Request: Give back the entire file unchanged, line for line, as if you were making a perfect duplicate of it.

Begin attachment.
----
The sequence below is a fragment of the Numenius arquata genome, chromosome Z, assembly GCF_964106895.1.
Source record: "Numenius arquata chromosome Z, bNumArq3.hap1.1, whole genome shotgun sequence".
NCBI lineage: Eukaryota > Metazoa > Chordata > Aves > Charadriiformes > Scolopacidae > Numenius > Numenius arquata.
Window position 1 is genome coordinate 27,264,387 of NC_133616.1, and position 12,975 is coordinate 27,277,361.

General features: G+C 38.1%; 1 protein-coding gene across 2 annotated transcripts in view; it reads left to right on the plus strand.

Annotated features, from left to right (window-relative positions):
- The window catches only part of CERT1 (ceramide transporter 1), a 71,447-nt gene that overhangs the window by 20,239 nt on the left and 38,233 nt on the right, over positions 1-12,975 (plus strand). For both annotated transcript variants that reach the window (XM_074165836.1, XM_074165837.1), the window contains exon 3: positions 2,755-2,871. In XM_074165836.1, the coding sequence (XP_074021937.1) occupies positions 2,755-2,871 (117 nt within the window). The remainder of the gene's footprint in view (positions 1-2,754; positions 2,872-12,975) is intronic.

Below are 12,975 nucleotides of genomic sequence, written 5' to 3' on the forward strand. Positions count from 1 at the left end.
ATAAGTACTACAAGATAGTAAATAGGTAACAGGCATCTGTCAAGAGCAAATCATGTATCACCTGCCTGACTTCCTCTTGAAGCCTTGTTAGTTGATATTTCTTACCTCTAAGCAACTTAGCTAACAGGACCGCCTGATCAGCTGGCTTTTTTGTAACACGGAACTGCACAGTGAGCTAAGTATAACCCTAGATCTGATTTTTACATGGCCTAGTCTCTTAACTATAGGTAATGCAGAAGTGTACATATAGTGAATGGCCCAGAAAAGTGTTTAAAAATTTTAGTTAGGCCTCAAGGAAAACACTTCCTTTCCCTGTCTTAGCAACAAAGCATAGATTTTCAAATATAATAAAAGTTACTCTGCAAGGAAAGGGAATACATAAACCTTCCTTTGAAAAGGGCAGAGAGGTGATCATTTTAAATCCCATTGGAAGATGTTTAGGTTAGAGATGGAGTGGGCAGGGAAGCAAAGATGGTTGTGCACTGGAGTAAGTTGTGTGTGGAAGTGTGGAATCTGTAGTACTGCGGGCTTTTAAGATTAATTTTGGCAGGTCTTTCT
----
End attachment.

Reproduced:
The sequence below is a fragment of the Numenius arquata genome, chromosome Z, assembly GCF_964106895.1.
Source record: "Numenius arquata chromosome Z, bNumArq3.hap1.1, whole genome shotgun sequence".
NCBI lineage: Eukaryota > Metazoa > Chordata > Aves > Charadriiformes > Scolopacidae > Numenius > Numenius arquata.
Window position 1 is genome coordinate 27,264,387 of NC_133616.1, and position 12,975 is coordinate 27,277,361.

General features: G+C 38.1%; 1 protein-coding gene across 2 annotated transcripts in view; it reads left to right on the plus strand.

Annotated features, from left to right (window-relative positions):
- The window catches only part of CERT1 (ceramide transporter 1), a 71,447-nt gene that overhangs the window by 20,239 nt on the left and 38,233 nt on the right, over positions 1-12,975 (plus strand). For both annotated transcript variants that reach the window (XM_074165836.1, XM_074165837.1), the window contains exon 3: positions 2,755-2,871. In XM_074165836.1, the coding sequence (XP_074021937.1) occupies positions 2,755-2,871 (117 nt within the window). The remainder of the gene's footprint in view (positions 1-2,754; positions 2,872-12,975) is intronic.

Below are 12,975 nucleotides of genomic sequence, written 5' to 3' on the forward strand. Positions count from 1 at the left end.
ATAAGTACTACAAGATAGTAAATAGGTAACAGGCATCTGTCAAGAGCAAATCATGTATCACCTGCCTGACTTCCTCTTGAAGCCTTGTTAGTTGATATTTCTTACCTCTAAGCAACTTAGCTAACAGGACCGCCTGATCAGCTGGCTTTTTTGTAACACGGAACTGCACAGTGAGCTAAGTATAACCCTAGATCTGATTTTTACATGGCCTAGTCTCTTAACTATAGGTAATGCAGAAGTGTACATATAGTGAATGGCCCAGAAAAGTGTTTAAAAATTTTAGTTAGGCCTCAAGGAAAACACTTCCTTTCCCTGTCTTAGCAACAAAGCATAGATTTTCAAATATAATAAAAGTTACTCTGCAAGGAAAGGGAATACATAAACCTTCCTTTGAAAAGGGCAGAGAGGTGATCATTTTAAATCCCATTGGAAGATGTTTAGGTTAGAGATGGAGTGGGCAGGGAAGCAAAGATGGTTGTGCACTGGAGTAAGTTGTGTGTGGAAGTGTGGAATCTGTAGTACTGCGGGCTTTTAAGATTAATTTTGGCAGGTCTTTCT